UL 94 is a standard that measures, in a laboratory setting, the burn characteristics of plastic materials. The title of the standard itself is pretty descriptive: UL Standard for Safety for Tests for Flammability of Plastic Materials for Parts in Devices and Appliances.
This standard is for testing plastic materials to ensure they meet the required resistance to burning for a specific application: typically for enclosures made out of plastic. Using this standard in a laboratory setting we are able to see and record the burning characteristics of a plastic to ensure it is suitable for its intended use. The tests tell us how quickly they self-extinguish because the amount of time that the plastic stays on fire is recorded and that is part of the criteria to determine the UL 94 rating applied to the material following the testing.
There are six tests that are outlined and defined in UL 94:
- Horizontal Burning Test: HB
- 50W (20 mm) Vertical Burning Test; V-0, V-1, or V-2
- 500 W (125 mm) Vertical Burning Test; 5VA or 5VB
- Thin Material Vertical Burning Test; VTM-0, VTM-1, or VTM-2
- Horizontal Burning Foamed Material Test; HBF, HF-1, or HF-2
F2 Labs hold ISO accreditation for all of UL 94 but by far the test we conduct the most is the 50W (20 mm) Vertical Burning Test (VB Test). We will discuss this testing in this article.
The VB Test is outlined in clause 8 of Ul 94 and instructions regarding the specifications of the test samples are detailed. Clause 8.3.1 identifies that the test samples, “…are to be cut from sheet material, or are to be cast or injection, compression, transfer molded to the necessary form.” Test samples need to be deburred and the edges smooth.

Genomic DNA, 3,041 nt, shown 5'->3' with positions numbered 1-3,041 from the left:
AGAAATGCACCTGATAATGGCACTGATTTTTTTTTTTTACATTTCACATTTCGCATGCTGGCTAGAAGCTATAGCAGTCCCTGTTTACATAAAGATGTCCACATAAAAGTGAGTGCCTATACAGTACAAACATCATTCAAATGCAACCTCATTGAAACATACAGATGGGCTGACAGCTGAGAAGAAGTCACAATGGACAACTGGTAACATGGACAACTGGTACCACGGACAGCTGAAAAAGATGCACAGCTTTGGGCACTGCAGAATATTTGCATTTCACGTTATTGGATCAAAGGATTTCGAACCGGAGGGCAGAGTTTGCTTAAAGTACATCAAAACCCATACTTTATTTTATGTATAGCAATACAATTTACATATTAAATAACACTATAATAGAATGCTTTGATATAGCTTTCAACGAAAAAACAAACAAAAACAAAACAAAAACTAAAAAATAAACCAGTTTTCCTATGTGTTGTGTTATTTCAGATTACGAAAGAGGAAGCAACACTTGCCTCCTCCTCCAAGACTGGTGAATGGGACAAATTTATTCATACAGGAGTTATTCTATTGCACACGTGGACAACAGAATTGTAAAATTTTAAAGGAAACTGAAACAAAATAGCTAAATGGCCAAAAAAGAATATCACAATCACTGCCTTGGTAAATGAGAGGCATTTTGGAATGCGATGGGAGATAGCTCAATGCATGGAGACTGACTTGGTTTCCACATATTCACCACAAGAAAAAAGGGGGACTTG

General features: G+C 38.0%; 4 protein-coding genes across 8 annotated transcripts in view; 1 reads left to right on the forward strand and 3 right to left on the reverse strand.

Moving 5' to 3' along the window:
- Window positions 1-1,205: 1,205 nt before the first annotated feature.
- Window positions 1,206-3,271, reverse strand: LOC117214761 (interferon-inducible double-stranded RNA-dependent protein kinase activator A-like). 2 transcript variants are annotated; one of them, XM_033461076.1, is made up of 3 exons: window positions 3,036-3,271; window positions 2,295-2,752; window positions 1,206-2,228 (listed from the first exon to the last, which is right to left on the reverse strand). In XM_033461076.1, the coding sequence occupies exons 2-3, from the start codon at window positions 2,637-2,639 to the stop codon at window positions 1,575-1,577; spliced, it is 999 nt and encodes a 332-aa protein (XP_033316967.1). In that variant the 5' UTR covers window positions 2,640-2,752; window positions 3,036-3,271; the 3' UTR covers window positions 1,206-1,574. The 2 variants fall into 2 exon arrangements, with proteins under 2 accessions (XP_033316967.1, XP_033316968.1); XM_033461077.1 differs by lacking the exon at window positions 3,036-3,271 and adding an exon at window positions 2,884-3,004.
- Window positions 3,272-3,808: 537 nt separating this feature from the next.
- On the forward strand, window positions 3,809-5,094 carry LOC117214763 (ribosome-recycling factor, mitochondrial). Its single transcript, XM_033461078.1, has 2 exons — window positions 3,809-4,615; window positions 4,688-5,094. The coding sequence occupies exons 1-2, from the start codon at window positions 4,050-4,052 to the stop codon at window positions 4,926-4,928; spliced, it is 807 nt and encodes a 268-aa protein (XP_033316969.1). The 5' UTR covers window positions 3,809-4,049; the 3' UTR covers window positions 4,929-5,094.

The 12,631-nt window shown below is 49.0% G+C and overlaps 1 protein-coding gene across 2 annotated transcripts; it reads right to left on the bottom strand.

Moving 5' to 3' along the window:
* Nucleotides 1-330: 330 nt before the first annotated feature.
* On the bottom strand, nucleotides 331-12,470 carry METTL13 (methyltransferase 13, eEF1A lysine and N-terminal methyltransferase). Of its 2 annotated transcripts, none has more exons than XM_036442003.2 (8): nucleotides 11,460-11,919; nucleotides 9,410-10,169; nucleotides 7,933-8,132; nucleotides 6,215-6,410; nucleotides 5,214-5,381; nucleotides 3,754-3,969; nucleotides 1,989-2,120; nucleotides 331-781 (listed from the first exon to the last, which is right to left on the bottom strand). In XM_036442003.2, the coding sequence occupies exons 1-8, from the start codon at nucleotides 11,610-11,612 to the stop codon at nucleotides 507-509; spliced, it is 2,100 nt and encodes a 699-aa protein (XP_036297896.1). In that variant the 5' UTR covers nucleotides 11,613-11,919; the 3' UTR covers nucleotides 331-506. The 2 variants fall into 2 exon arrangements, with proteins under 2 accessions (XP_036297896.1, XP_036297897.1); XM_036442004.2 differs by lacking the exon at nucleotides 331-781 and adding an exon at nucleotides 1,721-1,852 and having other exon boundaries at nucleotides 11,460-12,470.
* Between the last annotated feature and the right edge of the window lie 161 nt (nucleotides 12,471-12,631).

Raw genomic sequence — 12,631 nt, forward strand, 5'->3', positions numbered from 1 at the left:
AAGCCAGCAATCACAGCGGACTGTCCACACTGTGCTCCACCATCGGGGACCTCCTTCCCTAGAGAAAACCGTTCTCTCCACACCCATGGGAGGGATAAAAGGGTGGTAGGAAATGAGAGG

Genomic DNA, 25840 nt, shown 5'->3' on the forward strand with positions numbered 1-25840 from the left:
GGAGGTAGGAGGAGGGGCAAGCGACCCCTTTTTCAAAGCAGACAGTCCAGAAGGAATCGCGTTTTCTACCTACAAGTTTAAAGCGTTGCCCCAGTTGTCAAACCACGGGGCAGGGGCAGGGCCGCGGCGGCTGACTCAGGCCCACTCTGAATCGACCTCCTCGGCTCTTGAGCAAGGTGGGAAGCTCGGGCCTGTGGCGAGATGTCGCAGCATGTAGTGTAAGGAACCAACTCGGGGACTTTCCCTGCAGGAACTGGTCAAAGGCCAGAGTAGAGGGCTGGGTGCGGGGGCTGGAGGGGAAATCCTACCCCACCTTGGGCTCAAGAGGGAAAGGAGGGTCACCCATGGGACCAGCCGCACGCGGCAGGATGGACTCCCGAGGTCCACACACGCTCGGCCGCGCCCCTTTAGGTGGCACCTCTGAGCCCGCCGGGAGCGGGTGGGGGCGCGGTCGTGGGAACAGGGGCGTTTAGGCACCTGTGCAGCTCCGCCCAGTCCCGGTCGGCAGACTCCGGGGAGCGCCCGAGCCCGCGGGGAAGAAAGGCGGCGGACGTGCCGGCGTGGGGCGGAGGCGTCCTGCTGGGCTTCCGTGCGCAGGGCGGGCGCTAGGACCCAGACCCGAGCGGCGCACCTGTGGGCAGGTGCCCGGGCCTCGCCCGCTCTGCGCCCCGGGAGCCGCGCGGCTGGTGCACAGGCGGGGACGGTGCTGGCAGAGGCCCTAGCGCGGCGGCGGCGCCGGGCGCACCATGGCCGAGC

The VB Test samples must be 125 mm (plus or minus 5 mm) long by 13.0 mm (plus or minus 5 mm) wide. The sample can be no thinner than 0.025 mm – unless they distort while in the clamp during the test set-up. In that case the sample must be thicker. 13 mm is the maximum thickness. Additionally, intermediate thicknesses in 3.2 mm increments are also required in cases where the test results are inconsistent.
Pigmentation in plastic means that different materials or chemicals have been added to the plastic to change the color. This may mean that the burn characteristics are different. Therefore, each color of plastic used in your product, for which you want to claim a UL 94 rating, must be tested fully, according to the standard.
For the Vertical Burning Test, you will be required to submit twenty samples for testing. Ten of those samples will be placed in an environmental chamber for seven days prior to the testing and ten will be placed in a different chamber two days prior to the testing.
The VB Test then requires the burning of ten of the samples at a specific distance over a ball of cotton. The amount of time that the plastic remains on fire after the flame is removed from the plastic is measured. Whether the dripping particles are in flames and catch the cotton beneath on fire is also recorded. This data is then compared against Table 8.1 in UL 94, see below.
The classification of your material is made based upon these measurements.
Why 20 samples if we only burn ten? Good question. The standard requires 20 samples so that there are two batches of ten each. This is done in case there are wild differences in burning rates with the first batch of ten samples. If that happens there is a second batch with which to conduct testing.
Many times you can alleviate the need for UL 94 testing for the plastic in your product by specifying suitably approved plastic from your plastic vendor. To understand what you will need (which VB rating) you will need to evaluate the design of your product against the relevant safety standard applicable to your product.